Archive for the ‘Interviews’ Category

Sweet Nothings : New Works by Kelly Denato – Sneak Preview 3

Wednesday, March 12th, 2014


“I Love You To Pieces”

In the third installment of these sneak previews here on the mph blog, artist Kelly Denato talks about the visual language she’s developed in the work for Sweet Nothings, opening this Friday, March 14 at mph!

In your work, I often see roses, ribbon like objects, and spindly digits poking through orifices. Please give us an idea of what these images or any other reoccurring imagery represents in your art.

 I do have a visual language that I use to express themes in my work and it grows and expands every time I create something new. There is no definitive “key” or “legend” for the symbols the language contains, and the things they represent can change and evolve depending on the theme of the piece or the series they are being used in. I often have open, closed, or empty, eyes and mouths that are either oozing, steaming, weeping or being poked at – mouths and eyes are tools we use to express and to connect to others. I like to think of these visuals as examples of how frustrating and ineffective that communication can be. The ribbons in my work have represented blood, sweat, tears, breath, etc. The spindly digits or “tubes” in my work have been representative of connections and longing. The thought behind the paper roses for this particular batch of paintings and drawings in “Sweet Nothings” are being used as symbols of falseness, fragility, and the idea of being a lovely and intricate impostor. The globular clusters that have seeped into this series, are representative of similar objects as the ribbons, but they also represent things like dew, crusty excretions, vomit, plants, bodily growths.  I visualize them as this sugary, saccharine, sap-like accumulation. They ooze. I think of all of these bits of imagery as characters and try not to confine them to a singular meaning, this way they can be less limited and take on other roles on other stages.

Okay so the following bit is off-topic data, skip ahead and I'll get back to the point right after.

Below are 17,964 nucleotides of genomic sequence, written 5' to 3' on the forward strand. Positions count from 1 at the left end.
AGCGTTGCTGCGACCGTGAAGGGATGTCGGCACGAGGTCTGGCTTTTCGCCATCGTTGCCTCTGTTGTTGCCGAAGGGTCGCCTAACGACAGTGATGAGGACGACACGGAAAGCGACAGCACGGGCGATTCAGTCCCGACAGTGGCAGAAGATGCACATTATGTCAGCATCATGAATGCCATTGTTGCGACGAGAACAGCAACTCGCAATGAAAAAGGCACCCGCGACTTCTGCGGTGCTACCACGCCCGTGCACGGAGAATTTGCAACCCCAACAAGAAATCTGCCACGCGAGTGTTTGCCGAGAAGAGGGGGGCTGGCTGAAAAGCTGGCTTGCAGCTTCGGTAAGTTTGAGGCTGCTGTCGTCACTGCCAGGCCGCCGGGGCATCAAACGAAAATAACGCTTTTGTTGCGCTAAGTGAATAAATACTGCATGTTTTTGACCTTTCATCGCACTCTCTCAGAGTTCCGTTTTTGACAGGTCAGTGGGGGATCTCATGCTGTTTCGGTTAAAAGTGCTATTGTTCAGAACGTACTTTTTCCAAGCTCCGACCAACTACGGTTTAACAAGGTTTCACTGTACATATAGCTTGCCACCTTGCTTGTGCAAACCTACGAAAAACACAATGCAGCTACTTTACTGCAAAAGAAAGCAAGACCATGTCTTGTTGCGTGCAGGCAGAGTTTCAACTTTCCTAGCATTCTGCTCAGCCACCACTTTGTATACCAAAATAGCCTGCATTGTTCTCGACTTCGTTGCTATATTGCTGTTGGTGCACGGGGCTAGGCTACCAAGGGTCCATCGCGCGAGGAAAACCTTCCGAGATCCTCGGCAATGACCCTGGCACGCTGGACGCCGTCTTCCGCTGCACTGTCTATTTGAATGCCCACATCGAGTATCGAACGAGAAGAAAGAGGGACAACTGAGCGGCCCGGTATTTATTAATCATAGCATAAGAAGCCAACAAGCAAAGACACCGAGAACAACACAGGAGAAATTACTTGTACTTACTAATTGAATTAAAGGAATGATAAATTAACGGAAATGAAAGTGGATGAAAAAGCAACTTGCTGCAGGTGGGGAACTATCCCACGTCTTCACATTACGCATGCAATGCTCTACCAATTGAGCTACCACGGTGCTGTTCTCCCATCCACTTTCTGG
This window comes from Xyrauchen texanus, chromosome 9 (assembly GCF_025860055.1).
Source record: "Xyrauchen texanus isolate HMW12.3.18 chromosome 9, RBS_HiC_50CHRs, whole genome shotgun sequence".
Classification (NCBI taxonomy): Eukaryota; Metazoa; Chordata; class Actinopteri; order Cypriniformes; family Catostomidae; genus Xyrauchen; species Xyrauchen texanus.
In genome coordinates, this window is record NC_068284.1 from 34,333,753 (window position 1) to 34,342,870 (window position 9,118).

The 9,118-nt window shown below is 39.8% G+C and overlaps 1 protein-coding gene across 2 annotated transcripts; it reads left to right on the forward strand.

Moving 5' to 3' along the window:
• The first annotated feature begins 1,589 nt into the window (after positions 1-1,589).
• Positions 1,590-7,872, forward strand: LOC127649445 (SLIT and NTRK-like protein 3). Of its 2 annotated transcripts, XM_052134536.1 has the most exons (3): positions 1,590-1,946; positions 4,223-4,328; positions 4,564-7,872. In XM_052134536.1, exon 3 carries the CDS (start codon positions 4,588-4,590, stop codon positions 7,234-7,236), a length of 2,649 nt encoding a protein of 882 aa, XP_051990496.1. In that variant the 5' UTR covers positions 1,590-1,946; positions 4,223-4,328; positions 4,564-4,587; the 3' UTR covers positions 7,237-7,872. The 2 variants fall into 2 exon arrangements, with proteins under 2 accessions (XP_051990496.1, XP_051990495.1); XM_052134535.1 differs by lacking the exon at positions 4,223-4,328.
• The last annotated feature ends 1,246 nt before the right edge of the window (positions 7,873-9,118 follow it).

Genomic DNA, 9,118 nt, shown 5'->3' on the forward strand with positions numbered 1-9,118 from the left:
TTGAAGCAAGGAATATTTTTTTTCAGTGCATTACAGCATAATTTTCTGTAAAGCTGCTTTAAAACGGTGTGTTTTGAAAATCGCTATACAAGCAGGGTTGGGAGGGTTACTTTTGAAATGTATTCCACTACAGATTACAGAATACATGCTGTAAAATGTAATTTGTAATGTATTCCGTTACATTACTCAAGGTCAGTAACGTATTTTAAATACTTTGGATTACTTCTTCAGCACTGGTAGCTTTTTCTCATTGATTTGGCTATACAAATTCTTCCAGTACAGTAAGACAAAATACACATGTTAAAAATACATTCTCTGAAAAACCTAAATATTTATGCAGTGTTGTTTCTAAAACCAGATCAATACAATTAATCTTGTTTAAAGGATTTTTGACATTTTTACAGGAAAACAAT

“Turn My Insides Out”


“Your Mouth”

See the above pieces and way more of Kelly’s amazing work this Friday at the opening of Sweet Nothings!

Join the event on Facebook!

Sweet Nothings
New Works by Kelly Denato
Opening Reception Friday, March 14th
6:00PM – 9:00PM
Exhibition runs through April 6th

210 Forsyth St.
Lower East Side
New York

Sweet Nothings : New Works by Kelly Denato – Sneak Preview 2

Monday, March 10th, 2014


“I’ll Eat You Up; I Love You So”

Here you’ll find the second preview for Brooklyn-based artist, Kelly Denato’s solo show opening on March 14 from 6 – 9PM at myplasticheart. Today, Kelly discusses the intention and theme behind this upcoming exhibition. Keep an eye on the mph blog, as we’ll be uncovering more about this show and Kelly’s work during the week.